Tanssiteatteri Minimi: Cow! (2021), Photo: Aada Sigurlina

Cow! (2021)

Tanssiteatteri Minimi

Photo: Aada Sigurlina

Kompagnie Xuan Le: Entre Deux (2022), Photo: Mai Duong

Entre Deux (2022)

Kompagnie Xuan Le

Photo: Mai Duong

Internationale IT-Show (2021), Photo: Mikko Mäntyniemi

Internationale IT-Show (2021)

Johanna Keinänen, Tuovi Rantanen, Liisa Ruuskanen, Hanna Terävä

Photo: Mikko Mäntyniemi

Ballet Pathetique (2021) © Photo: Minna Hatinen

Ballet Pathetique (2021)

Atte Kilmoinen (kor. Jorma Uotinen)

Photo: Minna Hatinen

Say It Quieter If You Can (2022)

Ethno Contemporary Ballet

Photo: Corotych Ihor

Katri Soini & Jukka Perkola (kor. Reetta-Kaisa Iles): Études on Excellence (2021), Photo: Uupi Tirronen

Études on Excellence (2021)

Katri Soini & Jukka Perkola (kor. Reetta-Kaisa Iles)

Photo: Uupi Tirronen

Katja Lundén Company: Flemancosauna (2021), Photo: Saara Autere

Flemancosauna (2021)

Katja Lundén Company

Photo: Saara Autere

Sari Palmgren & Co., Dance Group Off/Balance, Agit-Cirk: Kuplat-Juhlat (2023), Photo: Matti Jäyrynen

Kuplat-Juhlat (2023)

Sari Palmgren & Co., Dance Group Off/Balance, Agit-Cirk

Photo: Matti Jäyrynen

Petri Kekoni Company & Kamariorkesteri Avanti!: Glow of Dimness (2021), Photo: Pasi Orrensalo

Glow of Dimness (2021)

Petri Kekoni Company & Kamariorkesteri Avanti!

Photo: Pasi Orrensalo

Compagnie Linga: Flow (2022), Photo: Gert Weigelt

Flow (2022)

Compagnie Linga

Photo: Gert Weigelt

Oriantheatre Dance Company: KA-F-KA (2022), Photo: Nick Bowers

KA-F-KA (2022)

Oriantheatre Dance Company

Photo: Nick Bowers

Ukrainian Dance Group Volyn: Cossack's dances and songs, Photo: Roman Baranchuk

Cossack's dances and songs

Ukrainian Dance Group Volyn

Photo: Roman Baranchuk

Metamorphosy 2.0

Yeinner Chicas

Photo: Igor Begakaev

Kimmo Pohjonen & Johanna Ikola: UZone (2023), Photo: Petra Cvelbar

UZone (2023)

Kimmo Pohjonen & Johanna Ikola

Photo: Petra Cvelbar


The festival’s current funding is not enough to cover the costs of organising an international festival in the northern countryside, and its board and staff are no longer willing to fight the windmills.


The state subsidies the festival receives are not sufficient to ensure the long-term and financially secure development of a festival with ambitious artistic content. It does not take into account the cost of organising the event, the salaries of the festival’s workers and artists under collective agreements, which have changed from a voluntary to a professional workforce, or the challenges of building a theatrical event in a rural area.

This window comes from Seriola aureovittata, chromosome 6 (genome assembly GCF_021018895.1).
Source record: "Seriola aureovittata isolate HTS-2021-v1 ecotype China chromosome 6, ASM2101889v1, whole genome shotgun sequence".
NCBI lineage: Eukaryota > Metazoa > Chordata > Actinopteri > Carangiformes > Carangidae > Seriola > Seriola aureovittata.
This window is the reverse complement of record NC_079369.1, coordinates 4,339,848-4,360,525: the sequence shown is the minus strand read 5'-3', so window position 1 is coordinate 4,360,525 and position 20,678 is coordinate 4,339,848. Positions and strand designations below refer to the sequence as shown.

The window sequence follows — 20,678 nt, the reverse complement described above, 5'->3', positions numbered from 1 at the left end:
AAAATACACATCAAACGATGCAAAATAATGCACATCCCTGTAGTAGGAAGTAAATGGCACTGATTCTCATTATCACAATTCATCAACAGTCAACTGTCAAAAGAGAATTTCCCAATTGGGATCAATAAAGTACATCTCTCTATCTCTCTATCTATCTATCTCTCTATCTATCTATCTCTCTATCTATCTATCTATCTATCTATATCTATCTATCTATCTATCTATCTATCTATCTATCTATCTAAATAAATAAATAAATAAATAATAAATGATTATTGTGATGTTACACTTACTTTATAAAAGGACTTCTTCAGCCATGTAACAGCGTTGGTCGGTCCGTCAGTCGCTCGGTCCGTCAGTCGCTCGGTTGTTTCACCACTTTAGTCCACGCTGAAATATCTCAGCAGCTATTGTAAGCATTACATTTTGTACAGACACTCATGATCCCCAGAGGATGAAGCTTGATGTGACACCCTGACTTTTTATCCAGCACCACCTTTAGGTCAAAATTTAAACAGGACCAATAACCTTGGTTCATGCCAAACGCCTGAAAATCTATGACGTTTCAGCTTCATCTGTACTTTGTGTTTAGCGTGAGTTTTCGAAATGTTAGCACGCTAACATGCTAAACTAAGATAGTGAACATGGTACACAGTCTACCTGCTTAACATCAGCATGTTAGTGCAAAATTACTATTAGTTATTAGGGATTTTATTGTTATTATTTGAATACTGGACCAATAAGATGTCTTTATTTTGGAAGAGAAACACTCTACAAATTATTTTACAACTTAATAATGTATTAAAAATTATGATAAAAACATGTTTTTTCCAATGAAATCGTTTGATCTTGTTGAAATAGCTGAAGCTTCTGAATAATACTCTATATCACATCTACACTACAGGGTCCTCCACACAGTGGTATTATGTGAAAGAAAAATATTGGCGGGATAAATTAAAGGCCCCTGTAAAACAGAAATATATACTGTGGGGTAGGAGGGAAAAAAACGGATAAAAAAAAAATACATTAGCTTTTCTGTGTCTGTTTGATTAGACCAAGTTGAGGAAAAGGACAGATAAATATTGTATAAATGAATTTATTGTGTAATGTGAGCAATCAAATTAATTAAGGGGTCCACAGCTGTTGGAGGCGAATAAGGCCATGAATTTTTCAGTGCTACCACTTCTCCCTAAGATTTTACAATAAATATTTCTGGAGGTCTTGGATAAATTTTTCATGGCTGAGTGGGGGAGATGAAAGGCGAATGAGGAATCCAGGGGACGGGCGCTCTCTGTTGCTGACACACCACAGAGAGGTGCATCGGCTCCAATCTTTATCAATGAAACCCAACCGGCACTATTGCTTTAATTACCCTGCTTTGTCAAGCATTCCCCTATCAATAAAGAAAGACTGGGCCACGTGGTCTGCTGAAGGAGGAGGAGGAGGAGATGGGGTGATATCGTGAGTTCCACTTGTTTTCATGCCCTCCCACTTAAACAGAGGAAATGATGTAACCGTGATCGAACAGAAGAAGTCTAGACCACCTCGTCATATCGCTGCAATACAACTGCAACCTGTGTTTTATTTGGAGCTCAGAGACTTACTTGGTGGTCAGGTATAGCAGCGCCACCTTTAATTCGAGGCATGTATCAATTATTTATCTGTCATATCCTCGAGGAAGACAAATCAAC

Updating the financial structure to bring it up to date has proved to be an impossible task. As cultural and arts festivals are not commercial enterprises but operate on a public benefit basis, it is unrealistic to assume that they can operate solely on the basis of box office receipts. This is particularly true for small events. All the money raised through an event goes back into the production of culture.


One of the main aims of the festival has been to provide job opportunities, training and visibility for dance artists, but in the current situation this is impossible. Alongside the decision to close, the festival organisation is also concerned about the current and very right-wing and conservative government’s social security cuts and their impact on unemployment and social security for dancers and other cultural and creative workers.


The closure decision will prevent a worsening of the financial situation. The government already cut the Finland Arts Promotion Centre’s budget by an unprecedented 5%. At the same time, special grants for cultural activities in sparsely populated rural areas were cut. There is reason to believe that more cuts are on the way.
The organisation does not consider the current situation to be equal in terms of cultural and regional policy, or equal between the Southern and the Northern Finland, or between cities and sparsely populated areas. The festival organisation is concerned that professional and international theatre art in southern North Ostrobothnia will disappear completely after the decision to close the festival.


In North Ostrobothnia, the cultural budgets of rural towns and cities are, as a rule and as a matter of principle, too low. This is a question both of the desire to support the arts and of the financial capacity of rural towns compared with large cities. Government grants do not take into account the ability of small towns to support major arts events in their cities, but they do require adequate support.


On the other hand, it is also about the political will of the municipalities, at least in the sparsely populated areas of North Ostrobothnia. The law on municipal cultural activities is interpreted very broadly and its implementation is not monitored by anyone. It is extremely important that during the Oulu 2026 European Capital of Culture year, the main objective of cultural climate change is genuinely achieved, and that the results are tangibly reflected in municipal decision-making and cultural budgets when the celebration is over.


The Full Moon Dances festival has been an opportunity for Pyhäjärvi to build a strong image as an international city of dance and events. Despite this, the festival has failed to build a genuine and respectful partnership with – again – very right-wing and conservative municipal politicians of Pyhäjärvi, which is a sine qua non for a vibrant event.


The festival organisation would like to thank all the wonderful artistic directors, artists, teachers, volunteers, audience, students, staff, partners, suppliers and presenters who attended the festival!


You made the Full Moon Dance Festival unforgettable for decades!